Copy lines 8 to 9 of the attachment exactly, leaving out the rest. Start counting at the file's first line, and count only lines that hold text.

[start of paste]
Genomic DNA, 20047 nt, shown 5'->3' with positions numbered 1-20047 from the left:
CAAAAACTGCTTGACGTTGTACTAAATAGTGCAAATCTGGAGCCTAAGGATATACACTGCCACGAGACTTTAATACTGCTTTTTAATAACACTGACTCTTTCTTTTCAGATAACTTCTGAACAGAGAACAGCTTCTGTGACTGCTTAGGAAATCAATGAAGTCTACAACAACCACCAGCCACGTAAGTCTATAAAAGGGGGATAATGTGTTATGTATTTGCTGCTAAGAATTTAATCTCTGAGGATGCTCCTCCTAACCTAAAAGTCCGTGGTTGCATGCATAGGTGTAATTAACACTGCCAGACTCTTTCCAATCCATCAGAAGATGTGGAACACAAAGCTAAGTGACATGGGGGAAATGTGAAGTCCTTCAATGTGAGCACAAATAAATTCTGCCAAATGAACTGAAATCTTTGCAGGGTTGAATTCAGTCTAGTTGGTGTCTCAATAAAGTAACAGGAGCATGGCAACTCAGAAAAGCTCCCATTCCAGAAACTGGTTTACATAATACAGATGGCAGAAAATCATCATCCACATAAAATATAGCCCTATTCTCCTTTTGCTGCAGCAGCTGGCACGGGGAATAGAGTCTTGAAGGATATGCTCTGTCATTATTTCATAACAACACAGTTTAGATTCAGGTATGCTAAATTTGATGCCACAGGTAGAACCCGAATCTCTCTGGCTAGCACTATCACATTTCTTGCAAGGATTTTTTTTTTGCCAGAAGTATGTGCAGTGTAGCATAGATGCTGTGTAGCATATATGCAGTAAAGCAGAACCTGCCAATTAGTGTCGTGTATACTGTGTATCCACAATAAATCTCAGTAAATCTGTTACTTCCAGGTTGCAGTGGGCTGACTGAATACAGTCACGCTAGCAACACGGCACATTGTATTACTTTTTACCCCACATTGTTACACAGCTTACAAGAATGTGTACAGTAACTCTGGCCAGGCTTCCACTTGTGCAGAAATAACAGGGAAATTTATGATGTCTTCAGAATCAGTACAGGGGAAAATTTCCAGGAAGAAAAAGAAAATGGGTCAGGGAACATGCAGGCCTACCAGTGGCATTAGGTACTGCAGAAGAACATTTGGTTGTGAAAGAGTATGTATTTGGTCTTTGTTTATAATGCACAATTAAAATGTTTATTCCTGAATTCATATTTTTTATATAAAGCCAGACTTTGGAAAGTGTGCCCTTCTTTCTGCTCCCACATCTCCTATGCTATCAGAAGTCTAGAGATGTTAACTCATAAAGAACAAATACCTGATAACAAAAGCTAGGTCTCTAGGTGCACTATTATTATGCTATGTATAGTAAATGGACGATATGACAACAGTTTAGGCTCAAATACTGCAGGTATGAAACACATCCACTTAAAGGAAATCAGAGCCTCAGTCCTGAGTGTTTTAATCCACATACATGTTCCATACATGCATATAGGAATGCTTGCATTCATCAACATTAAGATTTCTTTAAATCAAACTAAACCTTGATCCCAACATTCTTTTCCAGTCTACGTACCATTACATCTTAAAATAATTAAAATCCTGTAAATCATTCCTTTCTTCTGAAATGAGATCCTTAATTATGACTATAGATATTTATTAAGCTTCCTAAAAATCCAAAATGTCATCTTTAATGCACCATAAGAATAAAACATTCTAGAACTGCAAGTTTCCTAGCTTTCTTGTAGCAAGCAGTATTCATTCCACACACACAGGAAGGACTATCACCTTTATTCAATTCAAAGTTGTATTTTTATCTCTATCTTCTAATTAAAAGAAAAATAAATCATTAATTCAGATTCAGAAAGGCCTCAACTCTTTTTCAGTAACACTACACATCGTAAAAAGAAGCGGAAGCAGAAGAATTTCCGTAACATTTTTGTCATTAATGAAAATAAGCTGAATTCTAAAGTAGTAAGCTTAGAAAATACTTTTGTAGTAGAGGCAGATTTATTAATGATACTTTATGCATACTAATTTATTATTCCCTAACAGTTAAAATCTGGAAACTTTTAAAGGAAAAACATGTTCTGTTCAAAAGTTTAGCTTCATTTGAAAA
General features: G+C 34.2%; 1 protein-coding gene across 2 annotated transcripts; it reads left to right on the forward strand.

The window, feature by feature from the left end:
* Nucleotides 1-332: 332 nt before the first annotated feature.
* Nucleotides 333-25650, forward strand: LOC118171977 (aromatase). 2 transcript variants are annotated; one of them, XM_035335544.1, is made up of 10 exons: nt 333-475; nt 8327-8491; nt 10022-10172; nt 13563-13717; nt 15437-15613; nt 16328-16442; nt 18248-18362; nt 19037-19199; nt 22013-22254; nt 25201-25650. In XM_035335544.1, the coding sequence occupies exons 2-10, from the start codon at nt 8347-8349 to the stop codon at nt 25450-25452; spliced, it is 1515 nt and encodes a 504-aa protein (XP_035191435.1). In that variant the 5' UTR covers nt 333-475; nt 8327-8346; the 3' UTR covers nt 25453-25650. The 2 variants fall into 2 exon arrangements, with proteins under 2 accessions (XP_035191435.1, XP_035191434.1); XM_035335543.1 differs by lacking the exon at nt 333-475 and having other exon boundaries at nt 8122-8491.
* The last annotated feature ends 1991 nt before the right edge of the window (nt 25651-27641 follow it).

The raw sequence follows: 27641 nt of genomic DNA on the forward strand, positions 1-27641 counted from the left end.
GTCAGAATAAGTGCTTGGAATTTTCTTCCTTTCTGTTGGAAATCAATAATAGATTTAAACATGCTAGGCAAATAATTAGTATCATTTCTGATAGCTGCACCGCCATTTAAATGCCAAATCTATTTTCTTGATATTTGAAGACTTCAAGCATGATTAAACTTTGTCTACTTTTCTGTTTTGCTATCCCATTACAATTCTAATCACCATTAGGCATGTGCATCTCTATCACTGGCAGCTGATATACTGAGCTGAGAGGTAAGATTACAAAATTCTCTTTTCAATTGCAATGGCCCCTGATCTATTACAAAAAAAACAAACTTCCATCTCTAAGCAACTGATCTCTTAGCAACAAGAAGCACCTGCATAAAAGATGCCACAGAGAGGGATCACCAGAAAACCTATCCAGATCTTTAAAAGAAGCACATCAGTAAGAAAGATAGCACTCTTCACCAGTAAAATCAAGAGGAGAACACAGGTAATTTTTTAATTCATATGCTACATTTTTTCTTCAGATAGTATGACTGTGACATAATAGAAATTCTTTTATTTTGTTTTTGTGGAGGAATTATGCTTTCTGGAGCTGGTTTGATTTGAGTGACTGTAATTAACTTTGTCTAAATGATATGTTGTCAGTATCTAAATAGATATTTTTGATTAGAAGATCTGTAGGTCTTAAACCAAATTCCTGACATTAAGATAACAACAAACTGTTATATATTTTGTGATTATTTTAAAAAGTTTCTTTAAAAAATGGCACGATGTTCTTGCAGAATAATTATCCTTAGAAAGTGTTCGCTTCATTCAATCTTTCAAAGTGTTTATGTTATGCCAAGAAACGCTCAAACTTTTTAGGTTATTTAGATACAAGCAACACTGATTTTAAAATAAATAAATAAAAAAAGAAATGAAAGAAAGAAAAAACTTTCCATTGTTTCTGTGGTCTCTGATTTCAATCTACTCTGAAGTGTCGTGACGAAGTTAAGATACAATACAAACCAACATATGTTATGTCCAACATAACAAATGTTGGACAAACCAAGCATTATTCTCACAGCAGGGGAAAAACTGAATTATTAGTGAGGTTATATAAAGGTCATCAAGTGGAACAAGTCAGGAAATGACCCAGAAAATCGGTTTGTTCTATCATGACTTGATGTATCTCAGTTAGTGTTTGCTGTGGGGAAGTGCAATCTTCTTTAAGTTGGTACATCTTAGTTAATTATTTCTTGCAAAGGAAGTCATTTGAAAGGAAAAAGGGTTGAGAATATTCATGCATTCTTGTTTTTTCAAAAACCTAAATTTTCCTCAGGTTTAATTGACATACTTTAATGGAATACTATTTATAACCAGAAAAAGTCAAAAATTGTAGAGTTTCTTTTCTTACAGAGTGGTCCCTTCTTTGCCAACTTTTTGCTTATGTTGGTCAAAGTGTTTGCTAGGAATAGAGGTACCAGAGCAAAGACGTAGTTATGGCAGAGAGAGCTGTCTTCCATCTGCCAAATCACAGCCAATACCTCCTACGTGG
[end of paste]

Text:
The raw sequence follows: 27641 nt of genomic DNA on the forward strand, positions 1-27641 counted from the left end.
GTCAGAATAAGTGCTTGGAATTTTCTTCCTTTCTGTTGGAAATCAATAATAGATTTAAACATGCTAGGCAAATAATTAGTATCATTTCTGATAGCTGCACCGCCATTTAAATGCCAAATCTATTTTCTTGATATTTGAAGACTTCAAGCATGATTAAACTTTGTCTACTTTTCTGTTTTGCTATCCCATTACAATTCTAATCACCATTAGGCATGTGCATCTCTATCACTGGCAGCTGATATACTGAGCTGAGAGGTAAGATTACAAAATTCTCTTTTCAATTGCAATGGCCCCTGATCTATTACAAAAAAAACAAACTTCCATCTCTAAGCAACTGATCTCTTAGCAACAAGAAGCACCTGCATAAAAGATGCCACAGAGAGGGATCACCAGAAAACCTATCCAGATCTTTAAAAGAAGCACATCAGTAAGAAAGATAGCACTCTTCACCAGTAAAATCAAGAGGAGAACACAGGTAATTTTTTAATTCATATGCTACATTTTTTCTTCAGATAGTATGACTGTGACATAATAGAAATTCTTTTATTTTGTTTTTGTGGAGGAATTATGCTTTCTGGAGCTGGTTTGATTTGAGTGACTGTAATTAACTTTGTCTAAATGATATGTTGTCAGTATCTAAATAGATATTTTTGATTAGAAGATCTGTAGGTCTTAAACCAAATTCCTGACATTAAGATAACAACAAACTGTTATATATTTTGTGATTATTTTAAAAAGTTTCTTTAAAAAATGGCACGATGTTCTTGCAGAATAATTATCCTTAGAAAGTGTTCGCTTCATTCAATCTTTCAAAGTGTTTATGTTATGCCAAGAAACGCTCAAACTTTTTAGGTTATTTAGATACAAGCAACACTGATTTTAAAATAAATAAATAAAAAAAGAAATGAAAGAAAGAAAAAACTTTCCATTGTTTCTGTGGTCTCTGATTTCAATCTACTCTGAAGTGTCGTGACGAAGTTAAGATACAATACAAACCAACATATGTTATGTCCAACATAACAAATGTTGGACAAACCAAGCATTATTCTCACAGCAGGGGAAAAACTGAATTATTAGTGAGGTTATATAAAGGTCATCAAGTGGAACAAGTCAGGAAATGACCCAGAAAATCGGTTTGTTCTATCATGACTTGATGTATCTCAGTTAGTGTTTGCTGTGGGGAAGTGCAATCTTCTTTAAGTTGGTACATCTTAGTTAATTATTTCTTGCAAAGGAAGTCATTTGAAAGGAAAAAGGGTTGAGAATATTCATGCATTCTTGTTTTTTCAAAAACCTAAATTTTCCTCAGGTTTAATTGACATACTTTAATGGAATACTATTTATAACCAGAAAAAGTCAAAAATTGTAGAGTTTCTTTTCTTACAGAGTGGTCCCTTCTTTGCCAACTTTTTGCTTATGTTGGTCAAAGTGTTTGCTAGGAATAGAGGTACCAGAGCAAAGACGTAGTTATGGCAGAGAGAGCTGTCTTCCATCTGCCAAATCACAGCCAATACCTCCTACGTGG